In Harrisburg, Pennsylvania, a 19-year-old has been indicted on terrorism-related charges after the FBI accused him of using Twitter to spread ISIL propaganda. In the criminal complaint, an FBI Joint Terrorism Task Force special agent alleges Jalil Ibn Ameer Aziz “commonly uses his Twitter accounts to spread pro-ISIS propaganda, including news from ISIL sources as well as execution photos and videos.” The complaint also claims Aziz tweeted about wanting to visit ISIS-controlled territory and encouraged people to provide money to the group. As a result of this Twitter activity, Aziz has been charged with conspiring and attempting to provide material support or resources to a designated foreign terrorist organization.
In Afghanistan, U.S. warplanes have carried out two attacks in Helmand province amid continued fighting between the Afghan army and the Taliban. This comes after British troops were dispatched to join the NATO and U.S. special operations troops already in Helmand province.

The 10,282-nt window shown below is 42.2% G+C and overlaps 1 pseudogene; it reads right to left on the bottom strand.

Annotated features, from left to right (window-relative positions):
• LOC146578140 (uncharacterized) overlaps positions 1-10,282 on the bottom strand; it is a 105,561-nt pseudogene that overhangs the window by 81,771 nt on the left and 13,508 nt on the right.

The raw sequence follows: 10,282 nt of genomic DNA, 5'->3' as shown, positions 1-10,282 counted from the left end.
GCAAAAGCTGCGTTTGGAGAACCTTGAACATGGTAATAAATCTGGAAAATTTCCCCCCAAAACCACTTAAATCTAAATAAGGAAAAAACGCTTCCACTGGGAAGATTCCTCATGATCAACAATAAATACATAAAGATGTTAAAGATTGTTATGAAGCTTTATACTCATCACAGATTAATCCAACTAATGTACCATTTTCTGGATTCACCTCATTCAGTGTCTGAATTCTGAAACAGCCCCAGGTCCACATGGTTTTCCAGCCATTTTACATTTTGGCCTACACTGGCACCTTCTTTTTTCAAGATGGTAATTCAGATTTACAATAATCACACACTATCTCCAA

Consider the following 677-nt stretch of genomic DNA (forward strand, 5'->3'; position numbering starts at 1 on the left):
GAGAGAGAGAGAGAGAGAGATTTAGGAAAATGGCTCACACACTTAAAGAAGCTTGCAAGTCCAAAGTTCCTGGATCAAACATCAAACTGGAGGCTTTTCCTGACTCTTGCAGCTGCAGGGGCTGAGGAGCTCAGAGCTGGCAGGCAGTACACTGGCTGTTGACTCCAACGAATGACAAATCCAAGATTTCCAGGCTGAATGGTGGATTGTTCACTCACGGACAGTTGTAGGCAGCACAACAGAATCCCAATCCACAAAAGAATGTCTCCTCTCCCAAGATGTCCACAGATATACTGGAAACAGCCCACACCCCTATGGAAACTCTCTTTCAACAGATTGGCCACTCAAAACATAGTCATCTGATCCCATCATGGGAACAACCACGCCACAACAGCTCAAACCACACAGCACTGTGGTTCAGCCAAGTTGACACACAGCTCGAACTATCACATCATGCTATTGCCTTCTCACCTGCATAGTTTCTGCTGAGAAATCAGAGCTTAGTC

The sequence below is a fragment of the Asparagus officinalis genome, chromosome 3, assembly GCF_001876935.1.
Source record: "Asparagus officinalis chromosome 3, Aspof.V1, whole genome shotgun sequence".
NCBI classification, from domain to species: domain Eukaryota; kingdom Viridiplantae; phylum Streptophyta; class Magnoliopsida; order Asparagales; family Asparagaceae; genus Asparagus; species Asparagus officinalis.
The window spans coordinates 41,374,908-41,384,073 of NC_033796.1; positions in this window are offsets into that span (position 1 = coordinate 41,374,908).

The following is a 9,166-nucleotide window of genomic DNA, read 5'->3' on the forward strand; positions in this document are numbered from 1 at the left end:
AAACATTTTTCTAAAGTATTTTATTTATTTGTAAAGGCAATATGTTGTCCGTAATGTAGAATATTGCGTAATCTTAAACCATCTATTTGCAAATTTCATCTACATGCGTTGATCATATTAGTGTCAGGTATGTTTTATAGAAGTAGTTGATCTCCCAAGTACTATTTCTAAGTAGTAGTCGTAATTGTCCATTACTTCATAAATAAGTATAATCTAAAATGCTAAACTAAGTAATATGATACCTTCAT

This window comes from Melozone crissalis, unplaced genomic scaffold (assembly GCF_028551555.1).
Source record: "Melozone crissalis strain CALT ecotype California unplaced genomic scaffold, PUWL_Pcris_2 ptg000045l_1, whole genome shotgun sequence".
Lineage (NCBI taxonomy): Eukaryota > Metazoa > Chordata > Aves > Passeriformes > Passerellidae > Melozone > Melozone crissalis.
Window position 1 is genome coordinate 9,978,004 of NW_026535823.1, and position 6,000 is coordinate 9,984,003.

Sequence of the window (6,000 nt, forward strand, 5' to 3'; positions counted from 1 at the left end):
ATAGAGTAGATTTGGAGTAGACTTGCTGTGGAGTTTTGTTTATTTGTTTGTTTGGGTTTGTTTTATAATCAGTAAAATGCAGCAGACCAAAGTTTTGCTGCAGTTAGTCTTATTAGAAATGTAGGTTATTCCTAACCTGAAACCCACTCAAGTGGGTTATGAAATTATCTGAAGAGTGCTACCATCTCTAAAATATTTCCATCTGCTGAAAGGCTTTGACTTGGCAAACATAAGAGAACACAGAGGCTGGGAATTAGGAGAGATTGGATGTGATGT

In Jerusalem, Israeli soldiers have shot dead two Palestinians who Israeli authorities say carried out a stabbing attack outside the Old City. Israeli police say three Jewish Israelis were wounded in the attacks, although one may have been wounded by police gunfire, not by stabbing.
Internal State Department documents show that in the months of talks leading up to the Iran nuclear deal, the U.S. inflated the human rights ranking of Oman in order to reward a close Arab ally for helping broker the historic agreement. According to Reuters, the documents show the State Department overruled its own staff’s assessments of Oman’s forced labor and human trafficking abuses and intervened to boost Oman’s human rights ranking in a congressionally mandated report. This news comes after allegations this summer that the State Department also upgraded Malaysia’s human trafficking rating to ease passage of the Trans-Pacific Partnership trade pact. Malaysia, one of 12 countries in the secretive trade pact, was previously given the worst trafficking rating, but a new measure bars the United States from negotiating trade deals with the worst-ranked countries.